Macro_online_chapter_11_14e

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Macro Chapter 11
Fiscal Policy: The Keynesian View
and Historical Perspective
6 Learning Goals
1) List the key arguments in Keynesian
Economics
2) Describe the multiplier process then identify
potential problems with the process
3) Define a budget surplus and deficit
4) Differentiate between restrictive and
expansionary fiscal policy
5) Explain how fiscal policy is implemented
6) Discover timing issues related to fiscal policy
The Great Depression and
the Macroadjustment
Process
Watch Video: History Channel FDRdepression and 1932 election
John M. Keynes
Incredibly influential economist
Major points of thinking:
1. Resource prices and interest rates are
not very flexible so they won’t direct an
economy to equilibrium
2. Changes in output will direct an
economy to equilibrium
John M. Keynes
1935, about his forthcoming book The General
Theory of Employment, Interest and Money
“I believe myself to be
writing a book on
economic theory which
will largely revolutionize
not, I suppose, at once
but in the course of the
next ten years the way
the world thinks about
economic problems.”
Friedrich Hayek
1944, The Road to Serfdom
According to the views now dominant,
the question is no longer how we can
make the best use of the spontaneous
forces found in a free society. We
have in effect undertaken to dispense
with the forces which produced
unforeseen results and to replace the impersonal and
anonymous mechanism of the market by collective and
"conscious" direction of all social forces to deliberately
chosen goals.
Watch Video: Comm Heights 1-Keynes v
Hayek
For more about Keynes &
Hayek:
See Optional Video Free to Choose (FTC)
Keynesian economics
If you really want details, see optional
videos Commanding Heights 1, Chapters
1 through 8
For fun, check on the two videos “Fear the
Boom and Bust” and “Fight of the Century”
(lyrics also provided)
The Solution?
Y=C+I+G+X
If C, I, and X are stagnant or declining,
increase G
After the multiplier kicks in, C, I, and X will
increase
AD shifts right until full employment is
reached
This is not ancient economic
theory
President Obama in February, 2009
Watch Video: Obama-only government
can break cycle
Q11.1 A hail storm that breaks lots of windows in
buildings is
1. good for the economy because the spending on repairs
will expand net employment.
2. good for the economy because spending on the repairs
will drive up the general level of prices.
3. bad for the economy because the damage from the
storm will be subtracted from this year’s GDP.
4. bad for the economy because wealth was destroyed and
more spending on repairs will result in less spending on
other goods and services.
What are some problems
associated with the multiplier?
Watch Video: Stossel Macro 04- Gov’t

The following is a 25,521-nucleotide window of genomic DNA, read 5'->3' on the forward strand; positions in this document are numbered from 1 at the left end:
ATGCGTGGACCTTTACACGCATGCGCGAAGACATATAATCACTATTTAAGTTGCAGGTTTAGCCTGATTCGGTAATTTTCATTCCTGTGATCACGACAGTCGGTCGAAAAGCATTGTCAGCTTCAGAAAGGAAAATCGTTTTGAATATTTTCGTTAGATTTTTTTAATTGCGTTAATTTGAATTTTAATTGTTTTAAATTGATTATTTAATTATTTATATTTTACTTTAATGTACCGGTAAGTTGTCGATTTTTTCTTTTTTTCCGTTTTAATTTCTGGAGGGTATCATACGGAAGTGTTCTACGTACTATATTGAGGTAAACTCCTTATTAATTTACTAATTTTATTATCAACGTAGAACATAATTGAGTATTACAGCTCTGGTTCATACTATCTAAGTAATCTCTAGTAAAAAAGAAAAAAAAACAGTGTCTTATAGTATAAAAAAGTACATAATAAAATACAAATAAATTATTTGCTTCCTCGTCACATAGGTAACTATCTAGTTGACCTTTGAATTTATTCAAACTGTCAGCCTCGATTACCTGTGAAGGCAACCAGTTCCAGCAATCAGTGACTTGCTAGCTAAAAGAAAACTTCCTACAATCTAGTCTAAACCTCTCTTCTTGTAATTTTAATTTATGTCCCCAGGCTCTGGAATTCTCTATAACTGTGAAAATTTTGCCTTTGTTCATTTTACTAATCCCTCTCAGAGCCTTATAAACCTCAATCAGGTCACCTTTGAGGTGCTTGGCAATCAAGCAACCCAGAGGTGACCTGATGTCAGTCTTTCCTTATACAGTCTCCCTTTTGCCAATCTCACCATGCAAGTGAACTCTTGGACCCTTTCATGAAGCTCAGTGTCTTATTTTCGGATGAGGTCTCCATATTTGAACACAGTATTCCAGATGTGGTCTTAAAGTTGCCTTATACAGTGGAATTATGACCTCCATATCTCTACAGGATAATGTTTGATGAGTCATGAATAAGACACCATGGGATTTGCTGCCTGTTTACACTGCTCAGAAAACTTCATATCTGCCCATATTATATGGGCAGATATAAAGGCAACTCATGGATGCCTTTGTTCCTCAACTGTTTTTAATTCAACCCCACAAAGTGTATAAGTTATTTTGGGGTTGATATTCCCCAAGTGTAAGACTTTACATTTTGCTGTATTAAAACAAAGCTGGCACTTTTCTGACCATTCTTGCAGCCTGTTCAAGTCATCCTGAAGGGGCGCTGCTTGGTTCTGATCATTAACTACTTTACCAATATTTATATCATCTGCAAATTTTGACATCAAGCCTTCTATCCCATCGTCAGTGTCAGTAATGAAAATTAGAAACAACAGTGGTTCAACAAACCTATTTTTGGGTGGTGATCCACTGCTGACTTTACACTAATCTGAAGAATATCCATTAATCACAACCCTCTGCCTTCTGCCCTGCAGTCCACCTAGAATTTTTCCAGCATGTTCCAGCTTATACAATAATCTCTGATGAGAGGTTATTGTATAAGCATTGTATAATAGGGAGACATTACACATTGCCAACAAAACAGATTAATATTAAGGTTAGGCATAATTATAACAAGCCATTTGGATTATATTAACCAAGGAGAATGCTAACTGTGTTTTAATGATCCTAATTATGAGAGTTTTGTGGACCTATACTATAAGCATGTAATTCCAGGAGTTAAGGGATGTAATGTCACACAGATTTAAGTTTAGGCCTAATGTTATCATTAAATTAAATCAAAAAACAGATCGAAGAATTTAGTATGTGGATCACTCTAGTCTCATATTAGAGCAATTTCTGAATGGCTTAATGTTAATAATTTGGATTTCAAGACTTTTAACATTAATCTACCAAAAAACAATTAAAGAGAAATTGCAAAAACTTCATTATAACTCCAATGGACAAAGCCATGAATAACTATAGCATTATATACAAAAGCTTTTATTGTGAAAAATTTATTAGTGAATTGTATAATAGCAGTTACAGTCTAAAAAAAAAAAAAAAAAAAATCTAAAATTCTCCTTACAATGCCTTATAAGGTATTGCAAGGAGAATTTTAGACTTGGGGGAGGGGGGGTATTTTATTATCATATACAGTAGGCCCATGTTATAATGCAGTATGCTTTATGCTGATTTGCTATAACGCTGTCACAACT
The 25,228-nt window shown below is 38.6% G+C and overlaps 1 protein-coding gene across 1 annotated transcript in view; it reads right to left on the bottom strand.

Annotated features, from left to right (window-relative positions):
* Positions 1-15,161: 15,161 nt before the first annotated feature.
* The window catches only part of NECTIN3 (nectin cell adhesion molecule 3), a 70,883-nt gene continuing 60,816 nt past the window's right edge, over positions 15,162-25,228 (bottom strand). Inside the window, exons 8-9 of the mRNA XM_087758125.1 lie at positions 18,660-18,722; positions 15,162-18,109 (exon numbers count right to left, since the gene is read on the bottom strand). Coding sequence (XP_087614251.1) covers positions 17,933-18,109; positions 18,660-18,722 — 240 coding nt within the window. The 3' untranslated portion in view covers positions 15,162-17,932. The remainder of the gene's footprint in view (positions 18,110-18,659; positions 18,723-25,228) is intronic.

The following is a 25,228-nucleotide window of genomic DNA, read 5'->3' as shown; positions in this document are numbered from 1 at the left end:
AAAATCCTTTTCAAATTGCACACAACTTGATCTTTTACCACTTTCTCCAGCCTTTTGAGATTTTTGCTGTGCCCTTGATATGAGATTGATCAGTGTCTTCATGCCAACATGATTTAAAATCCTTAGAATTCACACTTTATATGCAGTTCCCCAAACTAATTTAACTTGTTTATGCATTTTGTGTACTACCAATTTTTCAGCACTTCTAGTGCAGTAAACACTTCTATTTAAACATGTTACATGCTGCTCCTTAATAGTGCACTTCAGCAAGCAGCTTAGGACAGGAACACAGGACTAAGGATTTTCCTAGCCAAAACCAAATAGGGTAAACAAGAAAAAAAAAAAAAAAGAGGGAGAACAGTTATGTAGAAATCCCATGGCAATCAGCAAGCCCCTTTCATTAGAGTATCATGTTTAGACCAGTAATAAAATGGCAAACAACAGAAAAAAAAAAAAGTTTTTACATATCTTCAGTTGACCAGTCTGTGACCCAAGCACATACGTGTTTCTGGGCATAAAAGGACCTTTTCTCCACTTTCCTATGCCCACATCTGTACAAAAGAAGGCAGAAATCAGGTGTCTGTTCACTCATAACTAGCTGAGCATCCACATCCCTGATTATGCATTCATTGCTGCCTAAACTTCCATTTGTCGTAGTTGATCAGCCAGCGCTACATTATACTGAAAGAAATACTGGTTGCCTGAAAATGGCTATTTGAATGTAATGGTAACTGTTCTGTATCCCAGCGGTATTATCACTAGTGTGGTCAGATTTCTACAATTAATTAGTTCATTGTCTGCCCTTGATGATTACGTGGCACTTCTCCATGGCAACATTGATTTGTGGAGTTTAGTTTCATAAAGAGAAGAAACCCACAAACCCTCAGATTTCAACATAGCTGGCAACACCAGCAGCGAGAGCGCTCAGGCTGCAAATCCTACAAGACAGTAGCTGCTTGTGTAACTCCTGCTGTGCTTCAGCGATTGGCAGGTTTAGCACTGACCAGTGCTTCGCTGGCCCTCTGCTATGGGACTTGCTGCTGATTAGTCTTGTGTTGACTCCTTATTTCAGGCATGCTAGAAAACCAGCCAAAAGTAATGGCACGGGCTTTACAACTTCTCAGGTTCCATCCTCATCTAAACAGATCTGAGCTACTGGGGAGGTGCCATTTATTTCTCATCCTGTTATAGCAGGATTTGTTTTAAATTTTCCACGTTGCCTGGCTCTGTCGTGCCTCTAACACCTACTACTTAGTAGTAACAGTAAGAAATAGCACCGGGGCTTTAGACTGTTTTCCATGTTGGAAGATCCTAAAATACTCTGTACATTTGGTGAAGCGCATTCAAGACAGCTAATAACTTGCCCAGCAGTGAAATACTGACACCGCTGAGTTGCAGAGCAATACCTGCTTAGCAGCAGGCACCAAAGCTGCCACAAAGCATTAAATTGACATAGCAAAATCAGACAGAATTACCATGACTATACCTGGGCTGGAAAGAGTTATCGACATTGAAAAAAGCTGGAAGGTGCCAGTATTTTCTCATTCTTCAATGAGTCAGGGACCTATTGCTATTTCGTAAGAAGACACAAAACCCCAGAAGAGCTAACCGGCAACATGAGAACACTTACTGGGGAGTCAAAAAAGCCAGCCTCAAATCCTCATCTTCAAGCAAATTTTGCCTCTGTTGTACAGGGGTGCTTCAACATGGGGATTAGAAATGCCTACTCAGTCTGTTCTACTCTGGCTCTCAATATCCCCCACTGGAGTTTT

spending, jobs, and unemployment
Q11.2 Within the Keynesian model, the multiplier
effect tends to
1. smooth out the up- and down- swings of the
business cycle.
2. promote price stability.
3. magnify small changes in spending into much
larger changes in output and employment.
4. reduce the impact of an increase in investment
on output and employment.
Key Points:
The multiplier “works” with an increase in
C, I, G, or X
The multiplier is more potent when
1. Unemployment is unusually high
2. There is an increase in C, I, or X
The multiplier is less potent when
1. Unemployment is closer to natural rate
2. There is an increase in G (because of
secondary effects)
Note:
You do not need to remember the formula
for the multiplier
No quiz or exam questions will ask you to
calculate the multiplier or know the
relationship between MPC and M
The Keynesian View of
Fiscal Policy
What is fiscal policy?
Fiscal policy is simply the tools used by
Congress and the President to alter
economic activity
Primary tools are government spending
and taxes
Fiscal Policy and the Good
News of Keynesian
Economics
How does fiscal policy work?
Increase gov’t spending and/or decrease taxes
– Expansionary- try to increase AD
Decrease gov’t spending and/or increase taxes
– Restrictive- try to decrease AD
Q11.3 According to Keynesian theory, which of the
following would most likely stimulate an expansion
in real output if the economy were in a recession?
1.
2.
3.
4.
an increase in tax rates
a balanced budget
a budget deficit
a budget surplus
Q11.4 The government is pursuing an
expansionary fiscal policy if it
1. decreases government spending and/or
increases taxes.
2. increases government spending and/or
increases taxes.
3. decreases government spending and/or
reduces taxes.
4. increases government spending and/or
reduces taxes.
What are some common problems
of fiscal policy?
Even if you believe fiscal policy works,
there are still some potential problems
Let’s say we want to “fix” the
economy. What problems might
we encounter?
First, we have a recognition lag
Second, we have an implementation lag
Third, we have an effectiveness lag
Note:
You do not need to know the details of
automatic stabilizers
Question Answers:
11.1 = 4
11.2 = 3
11.3 = 3
11.4 = 4